I've been struggling with this blog entry for over a week now, but in the wake of Mary Robinette Kowal's excellent post, I decided it was finally time to collect my own thoughts and write about the controversy around this year's Hugo awards. I'm not terribly certain how all of those thoughts will come together here, so I hope you'll be patient with me as I muddle through.
First, I think I should clearly indicate that I've wanted to win a Hugo since I was fourteen, the year Isaac Asimov won the award for Foundation's Edge. I knew nothing about his private life back then; I simply loved his work and wanted to write something that might someday be counted in the company of books I treasured so much. So this year's controversy breaks the heart of the fourteen year-old girl inside me who wants for the Hugos to be about the merit of the stories nominated for them.
Then again, that heart has been broken before. I've known for years the Hugos were political; in fact, I've known the whole speculative fiction writing community was political since 2006, when I attended the last Clarion Science Fiction and Fantasy Writers' Workshop held in Michigan. I went to the workshop a new writer only to learn that some of the students and instructors already knew one another and had already created an insider circle the rest of us were not welcome in. When one of those student insiders - a volatile personality and friend of two instructors - behaved abusively toward me, I was blamed for his behavior. Thereafter I was further ostracized and ultimately humiliated by his instructor friends, women with so much clout that I felt sure any casual conversations about me with their peers would be enough to ruin my career before it began. It was an extraordinarily traumatic experience that left me scarred for many years, and I still have a righteous disgust for the people involved.
And before you go there, I call bullshit on the blasé opinion that no professional writer has that kind of power and no professional writer would use it. I've been present for those sorts of conversations, I've heard about them from others and I've seen what happens to writers who find themselves on the receiving end of a "punching down". This is a real phenomenon in the speculative fiction writing community, and it does exclude writers, especially new writers whose popularity isn't sufficent to push them to the top of the slush pile (which is another kind of exclusionary behavior that does happen). So this problem with the Hugos? It doesn't sit with liberals or conservatives alone. It sits with a sick community that does indeed have an inside and an outside, is indeed exclusionary and refuses to admit it.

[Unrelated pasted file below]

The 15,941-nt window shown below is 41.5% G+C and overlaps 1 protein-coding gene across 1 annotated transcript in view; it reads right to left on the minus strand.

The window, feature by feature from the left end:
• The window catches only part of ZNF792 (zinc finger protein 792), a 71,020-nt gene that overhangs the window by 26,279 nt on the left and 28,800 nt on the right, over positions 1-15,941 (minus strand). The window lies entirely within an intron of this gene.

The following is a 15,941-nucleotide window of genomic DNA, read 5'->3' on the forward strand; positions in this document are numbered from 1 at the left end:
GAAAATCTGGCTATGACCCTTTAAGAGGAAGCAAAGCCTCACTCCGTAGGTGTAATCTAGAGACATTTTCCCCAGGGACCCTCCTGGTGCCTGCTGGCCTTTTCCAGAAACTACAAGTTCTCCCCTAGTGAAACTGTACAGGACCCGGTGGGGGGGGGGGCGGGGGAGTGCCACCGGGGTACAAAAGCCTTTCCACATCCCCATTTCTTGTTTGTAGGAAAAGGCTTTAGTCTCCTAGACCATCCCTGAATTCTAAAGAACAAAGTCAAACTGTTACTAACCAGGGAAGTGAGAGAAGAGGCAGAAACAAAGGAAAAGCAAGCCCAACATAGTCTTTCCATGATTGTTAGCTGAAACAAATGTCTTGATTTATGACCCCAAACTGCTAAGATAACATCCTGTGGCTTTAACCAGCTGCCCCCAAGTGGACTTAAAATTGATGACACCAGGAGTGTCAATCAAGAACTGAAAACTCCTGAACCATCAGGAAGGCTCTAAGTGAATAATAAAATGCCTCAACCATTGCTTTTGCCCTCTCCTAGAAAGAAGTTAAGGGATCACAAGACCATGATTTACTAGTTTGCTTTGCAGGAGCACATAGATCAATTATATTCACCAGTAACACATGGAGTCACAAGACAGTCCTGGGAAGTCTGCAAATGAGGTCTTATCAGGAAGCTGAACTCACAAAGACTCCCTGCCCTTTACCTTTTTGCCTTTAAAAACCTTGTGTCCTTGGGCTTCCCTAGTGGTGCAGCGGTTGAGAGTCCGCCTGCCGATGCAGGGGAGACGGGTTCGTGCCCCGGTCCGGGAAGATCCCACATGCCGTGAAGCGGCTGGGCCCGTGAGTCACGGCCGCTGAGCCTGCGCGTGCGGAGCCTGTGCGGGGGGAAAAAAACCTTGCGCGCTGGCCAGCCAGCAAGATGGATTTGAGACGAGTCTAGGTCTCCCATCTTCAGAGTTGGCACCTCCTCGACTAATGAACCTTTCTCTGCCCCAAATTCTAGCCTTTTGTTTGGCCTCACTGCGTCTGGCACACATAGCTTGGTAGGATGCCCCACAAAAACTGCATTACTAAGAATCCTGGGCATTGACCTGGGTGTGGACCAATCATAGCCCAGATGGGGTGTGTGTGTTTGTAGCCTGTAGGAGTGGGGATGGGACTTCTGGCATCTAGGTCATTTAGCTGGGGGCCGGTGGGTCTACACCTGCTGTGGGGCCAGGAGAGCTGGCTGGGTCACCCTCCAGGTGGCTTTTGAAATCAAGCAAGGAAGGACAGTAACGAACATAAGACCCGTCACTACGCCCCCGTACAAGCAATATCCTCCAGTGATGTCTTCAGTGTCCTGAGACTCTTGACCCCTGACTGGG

Why? I'm not sure, but I have some ideas. First, as a liberal nerd myself, I've encountered people from my tribe who have 'done the work' or 'suffered the thing' and believe themselves incapable of ignoring, excluding or shaming behaviors. I think something of that exists in the speculative fiction writing community. There are people among us who believe themselves the good guys by virtue of their values or their nerd cred, who have significant personal and professional blind spots. Second, I think there are people who recognize the difficulty of making a writing career in the contemporary publishing climate and use whatever means are available to succeed - even if they hurt others in the process - along with successful people 'at the top' who are perfectly willing to participate in that paradigm. Finally, I think there are ideological divisions in the community with extremists on both sides who care more about advocating their political positions than they do the community itself. Each of these groups has a greater vested interest in the rightness of its position than it does anything else, and so the real work of creating an equitable writing meritocracy is often lost to factionalism.
For the record, I have been well-treated by successful writers and editors, people I hold in high esteem. And for the record, I do believe it's possible to make the major leagues on the swing of my bat alone, so I'm working hard to do just that. I also don't think my speculative fiction writing community is dead, nor do I think the Hugos are ruined. I just believe there are sicknesses here we all need to be addressing from our respective places of power. For my part, I plan to vote in the Hugos going forward. I should have been doing that already, and it's time I stepped up. I'm also going to write about my experience of being a writer and help to foster equity for other writers where I can. Finally (and most importantly), I'm going to attend conventions, read my work, write more and sell it, because that's what I came here to do.
Which leads me to the title of this piece. I was in meditation last week with a local Buddhist group while this matter and its relationship to my career weighed heavily on my mind. As I meditated, it occurred to me that the only way for me to succeed was to act in the service of the creative. In other words, it was better for me to serve the written word itself than it was for me to serve the drama in my professional community. It was a game-changer for me; it helped to put things in perspective. So while I'm sad about what the Sad Puppies have done, and while I have my own scars to bear, and while I believe (rightly or wrongly) there are bigger problems than puppies to address in our community, I'm still here, at my desk, making up stories and writing them down. It's the most important thing I can do professionally, and I would argue the same holds true for all writers.